My first MMO experience with housing was probably very similar to every other old-school MMO gamer's experience with housing: Ultima Online. But I didn’t really play UO for a very long time, only a month or so. My first real experience was in Star Wars Galaxies. Unfortunately, that game is shut down now, so I can’t show you just how powerful and creatively flexible that housing was. Since then, I’ve experienced housing in a number of different MMOs. I’ve seen EverQuest II, Lord of the Rings Online, WildStar, and of course, Star Wars: The Old Republic.
Although some of these housing systems have elements that I really like, I don’t think any of them reach the level that ESO reaches. And to help illustrate what I mean, I’ve compiled a list of four reasons that Homestead is better than those other MMO housing systems.
Have you had a chance to pick up and read Richard Garriott's memoirs yet? Whether or not you have, you might want to check out this interview that the Shroud of the Avatar creator did on his life adventures to date.
Speaking of the in-development MMO, the interviewer pointed out some of the bad reviews that Shroud of the Avatar has garnered so far and asked if the project might not be going as hoped. Garriott replied by saying, "I don't think so at all. We've had naysayers since the beginning. But I think what you're seeing is a side effect from open development from day one [...] Everything was pretty hunky dory until we went up on Steam. Then we found a different type of customer who hadn't been with us from the beginning. They see that the game looks unfinished, unpolished, with only a few weapons and an obtuse UI and we get a backlash."
Garriott said that Shroud of the Avatar should officially launch by the middle of 2017.
You might want to keep politics out of gaming, but politics has a way of forcing itself in the door no matter what.
Multiple MMO developers and video game convention organizers have now spoken out against Friday's so-called "Muslim ban" and ensuing national and international crisis promulgated by the current U.S. government. The long-running Game Developers Conference (GDC) denounced the executive order in a tweet promising refunds for developers now barred from attending the late February event in San Francisco due to their nation of origin.
The MMO industry moves along at the speed of information, and sometimes we’re deluged with so much news here at Massively Overpowered that some of it gets backlogged. That’s why there’s The MOP Up: a weekly compilation of smaller MMO stories and videos that you won’t want to miss. Seen any good MMO news? Hit us up through our tips line!
This week we have stories and videos from Final Fantasy XIV, Paladins, Heroes and Generals, Trove, Ultima Online, Dark and Light Mobile, Line of Sight, Galactic Junk League, and Travia Returns, all waiting for you after the break!
I confess that I have a particular fascination for MMOs that came into existence in the 1990s. It's not only the fact that I was oblivious to them at the time (er, wild college days?) but that practically each and every one of them were true pioneers in their own fashion. And while your standard MMO fan might think that there were only three such games in that decade (four, if they are gracious and include Meridian 59), the truth is that there were far more online games at the time, particularly if you looked over to the east.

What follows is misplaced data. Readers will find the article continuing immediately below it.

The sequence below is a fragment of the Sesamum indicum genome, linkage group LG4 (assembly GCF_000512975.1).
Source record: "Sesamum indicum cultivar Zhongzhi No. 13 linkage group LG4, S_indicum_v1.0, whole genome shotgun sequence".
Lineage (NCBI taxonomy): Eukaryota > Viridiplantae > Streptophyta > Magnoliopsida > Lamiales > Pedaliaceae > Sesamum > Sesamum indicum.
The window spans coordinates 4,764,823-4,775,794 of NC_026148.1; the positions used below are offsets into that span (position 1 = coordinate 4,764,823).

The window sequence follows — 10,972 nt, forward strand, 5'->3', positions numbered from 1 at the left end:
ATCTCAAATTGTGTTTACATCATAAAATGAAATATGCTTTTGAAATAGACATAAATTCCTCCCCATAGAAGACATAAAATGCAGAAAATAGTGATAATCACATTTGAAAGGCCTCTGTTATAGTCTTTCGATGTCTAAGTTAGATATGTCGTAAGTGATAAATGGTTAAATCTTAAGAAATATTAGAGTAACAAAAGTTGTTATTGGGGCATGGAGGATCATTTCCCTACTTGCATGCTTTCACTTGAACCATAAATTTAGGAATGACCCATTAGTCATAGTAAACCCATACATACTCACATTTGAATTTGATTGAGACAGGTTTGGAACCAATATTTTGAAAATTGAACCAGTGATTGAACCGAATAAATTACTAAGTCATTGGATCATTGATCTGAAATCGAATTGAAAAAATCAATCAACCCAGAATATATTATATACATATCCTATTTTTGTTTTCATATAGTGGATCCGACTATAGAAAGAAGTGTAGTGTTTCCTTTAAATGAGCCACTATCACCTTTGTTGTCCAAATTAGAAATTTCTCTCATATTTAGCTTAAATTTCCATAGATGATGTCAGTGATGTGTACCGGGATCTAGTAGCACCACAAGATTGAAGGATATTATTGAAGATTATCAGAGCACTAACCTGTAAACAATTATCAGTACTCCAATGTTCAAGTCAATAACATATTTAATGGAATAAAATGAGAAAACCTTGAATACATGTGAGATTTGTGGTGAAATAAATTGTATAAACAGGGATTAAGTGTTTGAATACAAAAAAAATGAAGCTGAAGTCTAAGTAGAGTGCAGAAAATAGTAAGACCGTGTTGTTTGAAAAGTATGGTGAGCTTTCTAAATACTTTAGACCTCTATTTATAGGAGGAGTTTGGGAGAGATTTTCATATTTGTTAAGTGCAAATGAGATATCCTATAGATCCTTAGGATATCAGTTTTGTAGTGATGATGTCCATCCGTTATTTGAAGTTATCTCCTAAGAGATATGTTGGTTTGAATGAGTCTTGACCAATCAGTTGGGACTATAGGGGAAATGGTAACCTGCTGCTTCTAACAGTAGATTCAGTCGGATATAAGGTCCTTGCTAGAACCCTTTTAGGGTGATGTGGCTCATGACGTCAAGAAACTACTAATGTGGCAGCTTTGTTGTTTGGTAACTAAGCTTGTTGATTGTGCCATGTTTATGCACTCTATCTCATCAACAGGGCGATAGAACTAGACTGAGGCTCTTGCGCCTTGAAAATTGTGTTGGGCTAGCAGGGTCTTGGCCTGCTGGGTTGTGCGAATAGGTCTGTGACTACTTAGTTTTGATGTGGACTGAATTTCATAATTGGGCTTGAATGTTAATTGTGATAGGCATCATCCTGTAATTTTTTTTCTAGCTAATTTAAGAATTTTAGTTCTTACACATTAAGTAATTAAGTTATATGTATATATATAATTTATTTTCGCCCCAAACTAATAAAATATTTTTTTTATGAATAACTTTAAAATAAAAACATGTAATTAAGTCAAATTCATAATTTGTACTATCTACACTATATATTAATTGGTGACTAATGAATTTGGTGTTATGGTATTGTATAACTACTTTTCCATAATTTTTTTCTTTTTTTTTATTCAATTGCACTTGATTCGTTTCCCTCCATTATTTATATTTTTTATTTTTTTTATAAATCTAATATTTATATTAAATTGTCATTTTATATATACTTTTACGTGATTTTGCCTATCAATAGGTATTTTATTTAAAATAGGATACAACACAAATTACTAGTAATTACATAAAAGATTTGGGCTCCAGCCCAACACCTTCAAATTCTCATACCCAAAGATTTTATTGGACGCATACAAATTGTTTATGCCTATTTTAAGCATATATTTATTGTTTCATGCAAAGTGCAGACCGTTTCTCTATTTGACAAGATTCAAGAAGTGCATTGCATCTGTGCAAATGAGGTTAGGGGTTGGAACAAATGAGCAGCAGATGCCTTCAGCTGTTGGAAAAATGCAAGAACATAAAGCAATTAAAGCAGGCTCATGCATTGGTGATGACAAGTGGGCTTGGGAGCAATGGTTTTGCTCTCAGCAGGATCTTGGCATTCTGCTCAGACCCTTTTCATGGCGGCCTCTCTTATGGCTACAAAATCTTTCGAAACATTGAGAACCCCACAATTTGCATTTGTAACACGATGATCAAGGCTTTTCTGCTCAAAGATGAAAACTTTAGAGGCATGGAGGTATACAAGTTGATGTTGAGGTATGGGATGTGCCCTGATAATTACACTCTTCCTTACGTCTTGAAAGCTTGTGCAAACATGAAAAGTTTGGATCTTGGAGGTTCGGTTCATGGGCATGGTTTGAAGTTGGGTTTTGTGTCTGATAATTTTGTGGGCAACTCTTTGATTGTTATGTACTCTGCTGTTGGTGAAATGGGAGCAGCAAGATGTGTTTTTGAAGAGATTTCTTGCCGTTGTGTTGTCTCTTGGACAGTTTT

Today we are going to look at one of the most important MMOs to emerge from that time period, Nexus: The Kingdom of the Winds. Its influence was primarily centered in the Korean gaming community while being vastly downplayed in North America. Still, here's a successful MMO that not only beat Ultima Online out of the door by a year but has since won a Guinness World Record for longevity!
Doom! Doom everywhere!
That's the message of Ultima Online as it pushed out Publish 96 this week. Much of the patch was focused on adjusting doom artifacts, the doom reward system, and the doom dungeon. Many of the artifacts were increased in power and ability, and it looks as though they should be easier to attain through drops.
The team added a few additional resolution modes to the classic client, and both clients received a tile display upgrade from 18 to 24. Maybe your character's eyesight is improving?
My.com announced today that it's once again seeking to fill out the ranks of Skyforge's Elder Guardians. The EGs are sort of a cross between EVE Online's council of stellar management, Star Wars Galaxies' old senate, and Ultima Online's counselor crew. Their mission? "To break down communication barriers between the developers and the community while assisting the community managers in Skyforge related issues and the forums."
"Elder Guardians are the bridge between players and the My.com Team. Elder Guardians can help mediate issues in-game, provide guidance, and help prevent conflicts from escalating. Additionally, the can help the My.com Team test bugs and provide player perspective insights about Skyforge. Elder Guardians are generally good individuals to go to for advice on game play and for questions. Elder Guardians have also a direct link to the Skyforge Team and have therefore the ability to alert the My.com about any critical issues that need immediate attention. You can recognize Elder Guardians by their [EG] tags within the game and within the forums by their forum title. This group of players will have no affiliation with My.com and will directly help the community team in the cause of everything Skyforge. Elder Guardians are normal players that express special interest in Skyforge and its Community."
My.com is hunting for such players among community leaders, Discorders, and forum participants; all you've got to do is fill out the form. The studio chooses from there.